Courtyard developments Print

Design Outcome

​​​​​​​​​​​​Design Checklist​

  1. The benefits of integrating a courtyard within a development are considered when assessing the potential layout of a site​
  2. The intended function of a courtyard is considered and reflected in its design and integration within the development


A courtyard configuration consists of outdoor spaces enclosed on two or more sides by buildings. Courtyards can fulfil a number of different functions:
  • Spaces adjoining the street form an extension of the public realm and are suitable for commercial tenants seeking a high profile and foot traffic
  • Internal spaces can provide:
    • visual or acoustic buffering between incompatible activities
    • increased air circulation and access to natural light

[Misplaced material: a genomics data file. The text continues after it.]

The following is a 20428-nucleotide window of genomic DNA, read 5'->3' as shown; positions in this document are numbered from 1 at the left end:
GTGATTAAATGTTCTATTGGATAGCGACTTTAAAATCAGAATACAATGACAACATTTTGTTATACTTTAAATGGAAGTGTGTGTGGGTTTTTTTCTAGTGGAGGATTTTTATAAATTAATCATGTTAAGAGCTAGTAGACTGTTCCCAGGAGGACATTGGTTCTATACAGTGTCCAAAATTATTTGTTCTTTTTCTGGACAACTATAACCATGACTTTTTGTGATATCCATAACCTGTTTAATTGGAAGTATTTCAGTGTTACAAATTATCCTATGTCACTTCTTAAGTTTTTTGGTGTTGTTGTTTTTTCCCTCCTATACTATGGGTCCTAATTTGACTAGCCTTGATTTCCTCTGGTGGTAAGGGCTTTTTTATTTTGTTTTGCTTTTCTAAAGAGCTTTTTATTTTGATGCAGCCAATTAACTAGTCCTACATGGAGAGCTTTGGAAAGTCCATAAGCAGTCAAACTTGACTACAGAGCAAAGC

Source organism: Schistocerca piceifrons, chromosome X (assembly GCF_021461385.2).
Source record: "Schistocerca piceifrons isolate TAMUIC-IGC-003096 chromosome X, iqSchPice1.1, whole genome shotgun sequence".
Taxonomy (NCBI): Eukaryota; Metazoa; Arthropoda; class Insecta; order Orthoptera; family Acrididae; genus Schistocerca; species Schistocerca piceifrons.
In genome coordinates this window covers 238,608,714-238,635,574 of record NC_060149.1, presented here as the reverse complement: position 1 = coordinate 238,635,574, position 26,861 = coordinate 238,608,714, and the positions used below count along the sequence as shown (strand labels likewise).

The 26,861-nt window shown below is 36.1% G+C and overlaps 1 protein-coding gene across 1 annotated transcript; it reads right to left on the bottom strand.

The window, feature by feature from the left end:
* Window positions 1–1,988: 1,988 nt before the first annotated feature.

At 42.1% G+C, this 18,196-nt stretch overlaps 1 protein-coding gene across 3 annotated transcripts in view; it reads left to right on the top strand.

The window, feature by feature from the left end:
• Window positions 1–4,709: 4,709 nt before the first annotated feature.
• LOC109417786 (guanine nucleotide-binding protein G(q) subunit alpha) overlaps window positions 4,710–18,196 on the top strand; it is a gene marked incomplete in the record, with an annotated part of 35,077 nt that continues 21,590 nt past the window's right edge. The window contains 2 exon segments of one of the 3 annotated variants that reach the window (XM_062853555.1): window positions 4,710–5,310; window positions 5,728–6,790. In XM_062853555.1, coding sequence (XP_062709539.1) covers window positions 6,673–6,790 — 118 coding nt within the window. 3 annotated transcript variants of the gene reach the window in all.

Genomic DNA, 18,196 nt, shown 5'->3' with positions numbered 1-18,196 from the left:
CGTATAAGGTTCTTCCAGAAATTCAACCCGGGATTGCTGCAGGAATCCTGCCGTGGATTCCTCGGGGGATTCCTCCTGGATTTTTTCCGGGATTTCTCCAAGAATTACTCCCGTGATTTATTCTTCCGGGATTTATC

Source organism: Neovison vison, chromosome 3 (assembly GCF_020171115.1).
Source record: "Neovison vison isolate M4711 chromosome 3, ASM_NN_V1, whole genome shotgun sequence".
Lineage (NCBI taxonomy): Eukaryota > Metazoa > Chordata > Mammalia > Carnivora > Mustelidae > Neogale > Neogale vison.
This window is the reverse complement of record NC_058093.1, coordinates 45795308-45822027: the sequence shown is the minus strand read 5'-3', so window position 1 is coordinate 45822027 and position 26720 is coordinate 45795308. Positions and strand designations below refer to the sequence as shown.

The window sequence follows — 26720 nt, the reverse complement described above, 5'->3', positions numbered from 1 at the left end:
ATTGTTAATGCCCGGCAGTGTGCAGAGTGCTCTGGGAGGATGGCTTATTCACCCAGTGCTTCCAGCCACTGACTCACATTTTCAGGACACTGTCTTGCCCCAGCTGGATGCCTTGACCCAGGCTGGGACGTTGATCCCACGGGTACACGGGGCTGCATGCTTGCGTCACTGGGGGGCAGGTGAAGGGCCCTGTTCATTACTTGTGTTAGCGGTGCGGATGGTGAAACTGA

• provision of functional outdoor space for occupants (private or common)
    • quiet areas at the rear of the development that are highly suitable to residential use.​

Better Design Practice

Avoid car access into courtyards.

​Courtyards should, whenever possible, be accessible to pedestrians only. However, it may be necessary to provide access for service and emergency vehicles.​  In such as case, pedestrians should be prioritised for through design.

The design of a courtyard should reflect its intended use.
Courtyards can range from bustling gathering places to peaceful areas of retreat. Consider the impacts of size, location, privacy, security, and landscaping design on the intended function of the courtyards.​

Where using a courtyard, consider whether the primary street frontage should be continuous.

In town centres, continuous street frontages are usually desirable. An open courtyard at the front of the site may not be an appropriate fit for the surrounding urban form.​

Rules of Thumb

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